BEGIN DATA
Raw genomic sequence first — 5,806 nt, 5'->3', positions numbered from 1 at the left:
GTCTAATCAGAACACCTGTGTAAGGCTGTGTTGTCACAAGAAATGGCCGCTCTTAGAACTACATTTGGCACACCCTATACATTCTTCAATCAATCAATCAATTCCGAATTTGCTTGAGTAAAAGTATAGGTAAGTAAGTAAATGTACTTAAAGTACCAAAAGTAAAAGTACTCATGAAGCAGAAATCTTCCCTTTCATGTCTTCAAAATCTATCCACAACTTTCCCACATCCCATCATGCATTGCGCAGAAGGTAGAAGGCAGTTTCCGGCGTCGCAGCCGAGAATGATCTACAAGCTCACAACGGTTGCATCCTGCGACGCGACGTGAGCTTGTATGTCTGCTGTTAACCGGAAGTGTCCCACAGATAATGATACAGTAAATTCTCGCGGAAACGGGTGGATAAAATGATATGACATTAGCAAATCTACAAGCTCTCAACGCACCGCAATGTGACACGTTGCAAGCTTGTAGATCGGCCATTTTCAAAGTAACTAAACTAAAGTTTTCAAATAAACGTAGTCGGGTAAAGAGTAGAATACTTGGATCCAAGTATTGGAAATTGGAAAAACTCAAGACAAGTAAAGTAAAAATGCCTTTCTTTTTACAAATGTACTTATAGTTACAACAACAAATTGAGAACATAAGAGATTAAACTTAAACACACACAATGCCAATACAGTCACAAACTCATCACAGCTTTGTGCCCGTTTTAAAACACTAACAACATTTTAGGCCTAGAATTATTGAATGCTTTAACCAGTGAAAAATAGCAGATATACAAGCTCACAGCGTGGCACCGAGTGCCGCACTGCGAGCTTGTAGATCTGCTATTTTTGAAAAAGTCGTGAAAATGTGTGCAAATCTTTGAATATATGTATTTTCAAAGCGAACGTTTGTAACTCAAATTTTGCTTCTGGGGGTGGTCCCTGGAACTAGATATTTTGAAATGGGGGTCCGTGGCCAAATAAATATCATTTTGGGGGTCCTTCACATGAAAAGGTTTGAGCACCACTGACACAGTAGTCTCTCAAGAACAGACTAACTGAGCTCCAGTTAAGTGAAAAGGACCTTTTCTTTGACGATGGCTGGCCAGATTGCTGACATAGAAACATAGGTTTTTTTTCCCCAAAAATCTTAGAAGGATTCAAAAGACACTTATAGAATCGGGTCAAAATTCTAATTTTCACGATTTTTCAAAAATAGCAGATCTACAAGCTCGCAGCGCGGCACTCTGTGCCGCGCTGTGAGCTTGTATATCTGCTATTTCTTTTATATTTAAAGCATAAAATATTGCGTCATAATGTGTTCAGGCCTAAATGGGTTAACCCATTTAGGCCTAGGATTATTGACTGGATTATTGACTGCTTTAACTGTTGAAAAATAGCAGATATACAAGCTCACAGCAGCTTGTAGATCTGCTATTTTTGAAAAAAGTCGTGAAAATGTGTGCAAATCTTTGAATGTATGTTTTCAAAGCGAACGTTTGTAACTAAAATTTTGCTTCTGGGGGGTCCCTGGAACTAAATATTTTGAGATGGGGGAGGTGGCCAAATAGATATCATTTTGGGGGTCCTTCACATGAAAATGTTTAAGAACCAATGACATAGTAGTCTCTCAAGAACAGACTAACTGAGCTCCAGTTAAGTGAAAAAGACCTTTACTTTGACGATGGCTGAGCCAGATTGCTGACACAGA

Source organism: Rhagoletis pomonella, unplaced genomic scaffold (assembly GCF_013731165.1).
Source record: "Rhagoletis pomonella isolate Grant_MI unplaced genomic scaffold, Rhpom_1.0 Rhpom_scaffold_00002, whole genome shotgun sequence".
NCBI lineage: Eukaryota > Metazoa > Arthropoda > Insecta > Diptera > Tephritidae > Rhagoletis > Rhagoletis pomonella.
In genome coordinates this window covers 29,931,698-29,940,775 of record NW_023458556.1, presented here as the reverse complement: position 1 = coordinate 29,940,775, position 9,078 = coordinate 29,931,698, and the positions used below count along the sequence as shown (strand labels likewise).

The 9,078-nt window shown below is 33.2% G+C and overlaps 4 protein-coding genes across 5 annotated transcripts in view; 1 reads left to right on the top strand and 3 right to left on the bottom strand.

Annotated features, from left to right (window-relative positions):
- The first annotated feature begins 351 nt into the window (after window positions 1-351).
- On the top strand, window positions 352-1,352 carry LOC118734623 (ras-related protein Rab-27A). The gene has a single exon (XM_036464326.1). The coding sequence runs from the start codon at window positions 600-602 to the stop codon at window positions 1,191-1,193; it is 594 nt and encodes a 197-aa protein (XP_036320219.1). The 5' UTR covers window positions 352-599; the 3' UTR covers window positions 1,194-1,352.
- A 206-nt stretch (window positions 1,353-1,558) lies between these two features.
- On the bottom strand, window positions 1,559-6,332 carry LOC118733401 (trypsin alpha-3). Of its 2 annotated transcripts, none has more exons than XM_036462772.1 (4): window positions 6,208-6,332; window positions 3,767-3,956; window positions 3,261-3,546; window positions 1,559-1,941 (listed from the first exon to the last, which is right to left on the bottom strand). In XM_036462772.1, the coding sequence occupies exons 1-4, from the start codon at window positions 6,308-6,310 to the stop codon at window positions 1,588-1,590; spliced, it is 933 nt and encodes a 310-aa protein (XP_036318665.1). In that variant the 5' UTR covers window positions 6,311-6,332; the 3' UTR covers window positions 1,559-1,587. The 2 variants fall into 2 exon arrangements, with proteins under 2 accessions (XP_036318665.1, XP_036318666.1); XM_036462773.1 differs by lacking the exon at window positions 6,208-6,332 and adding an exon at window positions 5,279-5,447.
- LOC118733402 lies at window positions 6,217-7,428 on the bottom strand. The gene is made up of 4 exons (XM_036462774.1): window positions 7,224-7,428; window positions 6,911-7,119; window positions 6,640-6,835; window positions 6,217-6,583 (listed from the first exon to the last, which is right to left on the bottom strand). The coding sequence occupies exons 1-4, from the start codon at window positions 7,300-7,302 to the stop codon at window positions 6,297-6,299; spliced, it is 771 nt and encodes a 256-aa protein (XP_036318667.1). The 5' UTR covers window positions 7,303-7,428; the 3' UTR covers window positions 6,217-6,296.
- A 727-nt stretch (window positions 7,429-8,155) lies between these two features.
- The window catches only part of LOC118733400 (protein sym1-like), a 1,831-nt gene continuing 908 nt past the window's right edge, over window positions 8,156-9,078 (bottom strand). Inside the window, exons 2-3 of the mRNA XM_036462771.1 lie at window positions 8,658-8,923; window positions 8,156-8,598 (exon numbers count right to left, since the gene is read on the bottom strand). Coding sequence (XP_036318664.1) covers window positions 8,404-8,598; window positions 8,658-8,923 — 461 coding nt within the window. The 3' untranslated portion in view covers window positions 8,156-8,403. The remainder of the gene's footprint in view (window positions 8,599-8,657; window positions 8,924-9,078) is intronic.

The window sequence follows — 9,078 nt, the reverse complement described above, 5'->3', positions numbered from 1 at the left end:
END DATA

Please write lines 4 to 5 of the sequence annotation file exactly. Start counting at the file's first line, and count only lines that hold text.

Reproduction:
Source record: "Rhagoletis pomonella isolate Grant_MI unplaced genomic scaffold, Rhpom_1.0 Rhpom_scaffold_00002, whole genome shotgun sequence".
NCBI lineage: Eukaryota > Metazoa > Arthropoda > Insecta > Diptera > Tephritidae > Rhagoletis > Rhagoletis pomonella.